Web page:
Dayligaun – twilight; daylight going.
Meetings show farm frustration – Colin Williscroft:
High farmer turnouts at meetings trying to explain the Government’s freshwater proposals show the degree of frustration the sector is feeling, Central Hawke’s Bay farmer Sam Robinson says.
Robinson, who attended a meeting a meeting in Napier that attracted 300 to 400 farmers and growers said he and just about everyone else there do not disagree with the proposals’ objectives. It is the approach causing frustration among farmers.
Frustration was also the overwhelming feeling at a meeting in Carterton, targeted specifically at farmers and growers, Farmers Weekly columnist Alan Emerson said. . .
Fonterra faces painful reality – Stephen Bell:
Fonterra has confirmed a farmgate milk price of $6.35/kg MS for last season while recording a net loss after tax of $605 million, an improvement on the forecast loss of up to $675m.
It had sales revenue of $20.1 billion, down 2% with operating expenses of $2.3b, down 7% and capital spending of $600m, down 30%.
Th co-op is reshuffling its management team with its global operations chief operating officer Robert Spurway the only casualty. Fonterra said he chose to leave to return to directly running a company.
Chief executive Miles Hurrell said 2019 was incredibly tough for the co-op but also the year Fonterra made decisions to set it up for future success. . .
Financial results media scrum over, two interviews with journalists down and a swag more scheduled, Fonterra chief executive Miles Hurrell’s baby face is starting to take on some harder edges.
It’s been a marathon couple of months leading to Thursday’s formal presentation of the dairy cooperative’s grim annual results, tempered only slightly by the simultaneous unveiling of a bright and shiny new business strategy.
There are only so many times a man can smile while saying “mea culpa New Zealand”. . .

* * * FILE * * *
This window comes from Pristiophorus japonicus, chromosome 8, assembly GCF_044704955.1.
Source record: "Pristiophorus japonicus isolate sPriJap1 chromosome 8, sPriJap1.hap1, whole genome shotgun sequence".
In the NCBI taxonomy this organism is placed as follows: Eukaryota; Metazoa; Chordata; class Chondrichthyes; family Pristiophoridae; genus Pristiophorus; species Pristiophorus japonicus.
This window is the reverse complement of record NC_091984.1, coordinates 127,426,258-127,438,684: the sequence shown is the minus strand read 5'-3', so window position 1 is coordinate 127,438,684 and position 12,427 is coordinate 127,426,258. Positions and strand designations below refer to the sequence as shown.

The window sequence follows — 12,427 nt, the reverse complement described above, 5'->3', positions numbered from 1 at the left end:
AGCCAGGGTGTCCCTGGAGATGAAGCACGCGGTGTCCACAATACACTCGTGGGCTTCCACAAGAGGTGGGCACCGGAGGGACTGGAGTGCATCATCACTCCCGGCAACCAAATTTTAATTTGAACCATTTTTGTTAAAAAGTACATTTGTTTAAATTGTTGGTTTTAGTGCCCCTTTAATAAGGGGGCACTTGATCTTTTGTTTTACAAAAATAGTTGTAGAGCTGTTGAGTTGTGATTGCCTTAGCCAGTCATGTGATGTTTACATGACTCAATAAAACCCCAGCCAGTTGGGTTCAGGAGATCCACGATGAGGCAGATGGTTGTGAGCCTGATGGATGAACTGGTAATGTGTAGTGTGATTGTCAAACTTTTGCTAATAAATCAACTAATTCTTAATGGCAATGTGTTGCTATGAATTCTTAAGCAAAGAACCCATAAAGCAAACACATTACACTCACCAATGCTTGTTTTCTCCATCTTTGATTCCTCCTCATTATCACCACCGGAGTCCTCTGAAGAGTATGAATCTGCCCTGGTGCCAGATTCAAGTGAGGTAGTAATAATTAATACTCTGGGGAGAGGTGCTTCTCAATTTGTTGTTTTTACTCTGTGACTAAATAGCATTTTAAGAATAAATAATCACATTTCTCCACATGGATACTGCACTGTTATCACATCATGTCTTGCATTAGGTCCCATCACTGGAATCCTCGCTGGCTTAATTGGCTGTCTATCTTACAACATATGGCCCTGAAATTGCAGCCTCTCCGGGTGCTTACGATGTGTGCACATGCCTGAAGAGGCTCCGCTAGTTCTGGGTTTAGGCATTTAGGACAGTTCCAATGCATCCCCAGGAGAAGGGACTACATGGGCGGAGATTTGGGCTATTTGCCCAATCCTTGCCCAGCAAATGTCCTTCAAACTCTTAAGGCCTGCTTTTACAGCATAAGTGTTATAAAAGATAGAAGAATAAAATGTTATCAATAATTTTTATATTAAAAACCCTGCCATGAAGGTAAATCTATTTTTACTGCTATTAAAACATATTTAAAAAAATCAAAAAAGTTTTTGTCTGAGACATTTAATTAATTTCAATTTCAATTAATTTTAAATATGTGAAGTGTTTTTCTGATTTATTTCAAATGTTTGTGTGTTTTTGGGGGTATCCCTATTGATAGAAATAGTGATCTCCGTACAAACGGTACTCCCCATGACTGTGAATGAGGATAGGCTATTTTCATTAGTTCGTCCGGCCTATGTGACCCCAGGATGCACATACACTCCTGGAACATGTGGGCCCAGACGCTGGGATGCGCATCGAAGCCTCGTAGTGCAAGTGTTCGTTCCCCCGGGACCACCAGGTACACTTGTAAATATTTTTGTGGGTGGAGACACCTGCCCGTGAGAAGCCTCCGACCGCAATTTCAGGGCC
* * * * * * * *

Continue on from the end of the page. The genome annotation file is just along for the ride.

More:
It’s a brisk winter’s night as Kristy Roa and her teammates jog onto a floodlit sports field in Gisborne.
The 20-year-old shepherd heads for the nearest goal, pulling on a clean set of goalkeeper’s gloves as she goes.
A whistle sounds and it’s not long before a muddy soccer ball is hurtling towards the left corner of the goal. . .
Farmers look after rare mudfish – Toni Williams:
Arable farmer Ian Mackenzie and his wife Diana, opened their Eiffelton property in Mid Canterbury to Foundation for Arable Research’s Women In Arable group, to have a close up look at how farming and environmental protection can work hand in hand.
Mr Mackenzie, a third generation farmer on the Akaunui Farm site, spoke about the efforts to help protect the endangered mudfish which live in the farm’s Purakaunui Creek.
The Mackenzies, even after more than 25 years dealing with mudfish on farm, were still learning about the rare breed, as there were few people who knew a lot about them. . .
A life facilitator who says she can talk to animals will visit Dubbo in October to offer livestock producers an opportunity to better understand their animals needs.
Sunshine Coast based woman Viv Adcock will visit the property of Merino sheep breeders, the Coddington family, from October 11 to 13 to talk to their animals about a range of topics including nutrition, handling and welfare. Her work is based on building a connection with animals, along with using body language, to perceive an animal’s behaviour.
Ms Adcock said often failure to fall pregnant, lack of production or low yields for either meat or fleece were signals of bigger problems. . .
Sunday’s soapbox is yours to use as you will – within the bounds of decency and absence of defamation. You’re welcome to look back or forward, discuss issues of the moment, to pontificate, ponder or point us to something of interest, to educate, elucidate or entertain, amuse, bemuse or simply muse, but not abuse.
It is the province of knowledge to speak, and it is the privilege of wisdom to listen. – Oliver Wendell Holmes